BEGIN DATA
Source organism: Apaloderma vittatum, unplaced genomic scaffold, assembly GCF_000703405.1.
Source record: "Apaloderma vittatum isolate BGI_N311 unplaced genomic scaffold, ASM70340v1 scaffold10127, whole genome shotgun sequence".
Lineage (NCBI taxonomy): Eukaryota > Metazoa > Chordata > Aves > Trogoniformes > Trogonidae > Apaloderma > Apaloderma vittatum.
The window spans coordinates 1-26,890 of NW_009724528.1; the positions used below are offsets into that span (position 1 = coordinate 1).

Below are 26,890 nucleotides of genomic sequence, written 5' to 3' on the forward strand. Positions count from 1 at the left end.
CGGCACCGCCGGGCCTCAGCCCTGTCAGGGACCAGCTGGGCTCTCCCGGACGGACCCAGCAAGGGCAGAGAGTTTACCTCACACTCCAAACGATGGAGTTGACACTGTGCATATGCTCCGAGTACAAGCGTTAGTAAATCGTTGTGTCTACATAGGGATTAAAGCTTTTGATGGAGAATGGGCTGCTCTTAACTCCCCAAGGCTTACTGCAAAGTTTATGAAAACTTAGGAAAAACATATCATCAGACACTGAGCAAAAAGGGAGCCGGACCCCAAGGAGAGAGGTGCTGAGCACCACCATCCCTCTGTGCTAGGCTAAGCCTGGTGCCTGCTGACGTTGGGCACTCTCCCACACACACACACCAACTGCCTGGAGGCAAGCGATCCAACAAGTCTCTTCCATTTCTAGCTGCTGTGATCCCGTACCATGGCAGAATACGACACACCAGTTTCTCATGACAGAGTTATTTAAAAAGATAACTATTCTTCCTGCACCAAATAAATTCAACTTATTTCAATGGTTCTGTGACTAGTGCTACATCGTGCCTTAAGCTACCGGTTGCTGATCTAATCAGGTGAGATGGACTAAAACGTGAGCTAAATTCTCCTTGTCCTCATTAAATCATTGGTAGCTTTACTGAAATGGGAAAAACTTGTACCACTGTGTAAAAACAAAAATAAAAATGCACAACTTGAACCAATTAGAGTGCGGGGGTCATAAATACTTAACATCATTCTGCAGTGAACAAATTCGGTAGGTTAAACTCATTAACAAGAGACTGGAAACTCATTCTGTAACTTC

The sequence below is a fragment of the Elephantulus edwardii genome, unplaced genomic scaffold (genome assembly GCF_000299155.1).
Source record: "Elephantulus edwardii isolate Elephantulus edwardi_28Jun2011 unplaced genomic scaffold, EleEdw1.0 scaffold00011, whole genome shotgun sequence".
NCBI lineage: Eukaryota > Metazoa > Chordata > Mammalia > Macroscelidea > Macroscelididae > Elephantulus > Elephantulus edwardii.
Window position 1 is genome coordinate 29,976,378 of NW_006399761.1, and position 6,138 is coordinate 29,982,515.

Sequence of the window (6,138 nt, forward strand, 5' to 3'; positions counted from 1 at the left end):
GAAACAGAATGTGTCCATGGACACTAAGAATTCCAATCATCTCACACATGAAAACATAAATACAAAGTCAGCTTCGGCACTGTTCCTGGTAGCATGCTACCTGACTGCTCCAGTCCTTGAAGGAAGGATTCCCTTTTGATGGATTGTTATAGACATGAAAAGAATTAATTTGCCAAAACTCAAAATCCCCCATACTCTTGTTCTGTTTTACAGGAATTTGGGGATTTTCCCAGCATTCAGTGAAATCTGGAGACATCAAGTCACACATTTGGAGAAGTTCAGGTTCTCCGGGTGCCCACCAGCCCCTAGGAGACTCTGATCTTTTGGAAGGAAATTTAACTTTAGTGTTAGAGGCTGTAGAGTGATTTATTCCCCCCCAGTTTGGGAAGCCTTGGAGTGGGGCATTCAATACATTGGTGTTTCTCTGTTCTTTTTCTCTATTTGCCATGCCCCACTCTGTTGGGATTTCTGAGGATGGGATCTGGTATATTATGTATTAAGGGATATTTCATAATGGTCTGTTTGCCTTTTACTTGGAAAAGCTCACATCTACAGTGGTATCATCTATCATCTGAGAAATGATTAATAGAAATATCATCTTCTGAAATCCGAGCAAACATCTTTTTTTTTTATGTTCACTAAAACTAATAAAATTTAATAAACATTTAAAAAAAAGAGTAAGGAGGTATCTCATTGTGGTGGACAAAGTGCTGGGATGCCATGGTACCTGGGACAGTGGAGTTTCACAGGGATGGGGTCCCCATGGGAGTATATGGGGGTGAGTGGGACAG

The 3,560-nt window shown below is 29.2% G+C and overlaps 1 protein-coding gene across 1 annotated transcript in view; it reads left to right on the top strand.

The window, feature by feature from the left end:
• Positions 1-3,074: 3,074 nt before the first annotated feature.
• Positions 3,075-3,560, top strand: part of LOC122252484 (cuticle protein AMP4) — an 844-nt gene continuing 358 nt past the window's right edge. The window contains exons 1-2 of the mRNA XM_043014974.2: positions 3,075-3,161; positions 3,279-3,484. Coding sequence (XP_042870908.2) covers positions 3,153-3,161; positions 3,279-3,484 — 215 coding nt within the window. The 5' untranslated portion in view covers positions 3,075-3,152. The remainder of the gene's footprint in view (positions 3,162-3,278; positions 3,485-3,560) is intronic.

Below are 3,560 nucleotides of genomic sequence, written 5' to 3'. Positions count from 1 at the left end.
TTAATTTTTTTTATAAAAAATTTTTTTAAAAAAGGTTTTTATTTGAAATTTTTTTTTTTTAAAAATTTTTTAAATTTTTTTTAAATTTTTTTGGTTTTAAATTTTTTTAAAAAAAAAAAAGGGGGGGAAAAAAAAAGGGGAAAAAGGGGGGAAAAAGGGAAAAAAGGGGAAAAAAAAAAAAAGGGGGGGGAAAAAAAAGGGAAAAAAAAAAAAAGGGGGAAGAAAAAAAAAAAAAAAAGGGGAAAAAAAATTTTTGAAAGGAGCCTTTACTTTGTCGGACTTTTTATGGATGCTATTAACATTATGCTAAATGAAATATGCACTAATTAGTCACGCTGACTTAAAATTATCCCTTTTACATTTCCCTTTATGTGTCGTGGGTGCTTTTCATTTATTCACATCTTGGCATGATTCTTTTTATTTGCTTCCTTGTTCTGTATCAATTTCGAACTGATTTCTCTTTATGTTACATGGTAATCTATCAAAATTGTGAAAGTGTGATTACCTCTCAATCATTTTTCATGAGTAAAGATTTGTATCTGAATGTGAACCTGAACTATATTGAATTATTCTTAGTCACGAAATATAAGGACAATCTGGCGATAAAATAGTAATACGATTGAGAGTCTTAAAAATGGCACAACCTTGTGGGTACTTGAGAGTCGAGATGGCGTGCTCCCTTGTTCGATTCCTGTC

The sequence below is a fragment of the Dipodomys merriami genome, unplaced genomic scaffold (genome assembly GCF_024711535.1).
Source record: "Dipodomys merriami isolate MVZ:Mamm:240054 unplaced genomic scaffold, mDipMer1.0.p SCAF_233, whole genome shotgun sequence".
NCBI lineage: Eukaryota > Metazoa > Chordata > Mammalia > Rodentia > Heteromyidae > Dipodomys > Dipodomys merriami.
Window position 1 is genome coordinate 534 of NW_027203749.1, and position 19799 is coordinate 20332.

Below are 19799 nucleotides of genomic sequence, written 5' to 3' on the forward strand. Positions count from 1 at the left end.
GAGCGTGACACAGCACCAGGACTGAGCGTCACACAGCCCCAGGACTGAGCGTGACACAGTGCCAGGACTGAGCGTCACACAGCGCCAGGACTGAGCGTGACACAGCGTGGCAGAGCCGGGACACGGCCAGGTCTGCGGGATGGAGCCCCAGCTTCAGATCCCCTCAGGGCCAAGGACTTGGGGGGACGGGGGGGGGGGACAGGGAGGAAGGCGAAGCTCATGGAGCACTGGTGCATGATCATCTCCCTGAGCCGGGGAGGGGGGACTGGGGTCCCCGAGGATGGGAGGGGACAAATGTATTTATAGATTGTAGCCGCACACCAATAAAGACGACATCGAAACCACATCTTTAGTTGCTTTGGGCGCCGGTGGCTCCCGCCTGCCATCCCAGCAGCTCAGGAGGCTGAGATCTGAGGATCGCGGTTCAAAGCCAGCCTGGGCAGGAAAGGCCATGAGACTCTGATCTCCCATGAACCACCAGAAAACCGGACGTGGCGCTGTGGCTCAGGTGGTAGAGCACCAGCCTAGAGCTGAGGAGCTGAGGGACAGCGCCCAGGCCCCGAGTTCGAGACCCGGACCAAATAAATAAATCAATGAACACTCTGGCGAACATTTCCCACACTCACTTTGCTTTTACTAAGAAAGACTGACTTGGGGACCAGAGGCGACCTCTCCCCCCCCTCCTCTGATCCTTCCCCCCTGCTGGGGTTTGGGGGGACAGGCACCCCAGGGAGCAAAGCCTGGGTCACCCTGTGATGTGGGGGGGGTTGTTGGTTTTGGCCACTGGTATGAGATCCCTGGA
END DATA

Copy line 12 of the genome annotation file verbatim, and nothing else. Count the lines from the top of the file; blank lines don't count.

GAAACAGAATGTGTCCATGGACACTAAGAATTCCAATCATCTCACACATGAAAACATAAATACAAAGTCAGCTTCGGCACTGTTCCTGGTAGCATGCTACCTGACTGCTCCAGTCCTTGAAGGAAGGATTCCCTTTTGATGGATTGTTATAGACATGAAAAGAATTAATTTGCCAAAACTCAAAATCCCCCATACTCTTGTTCTGTTTTACAGGAATTTGGGGATTTTCCCAGCATTCAGTGAAATCTGGAGACATCAAGTCACACATTTGGAGAAGTTCAGGTTCTCCGGGTGCCCACCAGCCCCTAGGAGACTCTGATCTTTTGGAAGGAAATTTAACTTTAGTGTTAGAGGCTGTAGAGTGATTTATTCCCCCCCAGTTTGGGAAGCCTTGGAGTGGGGCATTCAATACATTGGTGTTTCTCTGTTCTTTTTCTCTATTTGCCATGCCCCACTCTGTTGGGATTTCTGAGGATGGGATCTGGTATATTATGTATTAAGGGATATTTCATAATGGTCTGTTTGCCTTTTACTTGGAAAAGCTCACATCTACAGTGGTATCATCTATCATCTGAGAAATGATTAATAGAAATATCATCTTCTGAAATCCGAGCAAACATCTTTTTTTTTTATGTTCACTAAAACTAATAAAATTTAATAAACATTTAAAAAAAAGAGTAAGGAGGTATCTCATTGTGGTGGACAAAGTGCTGGGATGCCATGGTACCTGGGACAGTGGAGTTTCACAGGGATGGGGTCCCCATGGGAGTATATGGGGGTGAGTGGGACAG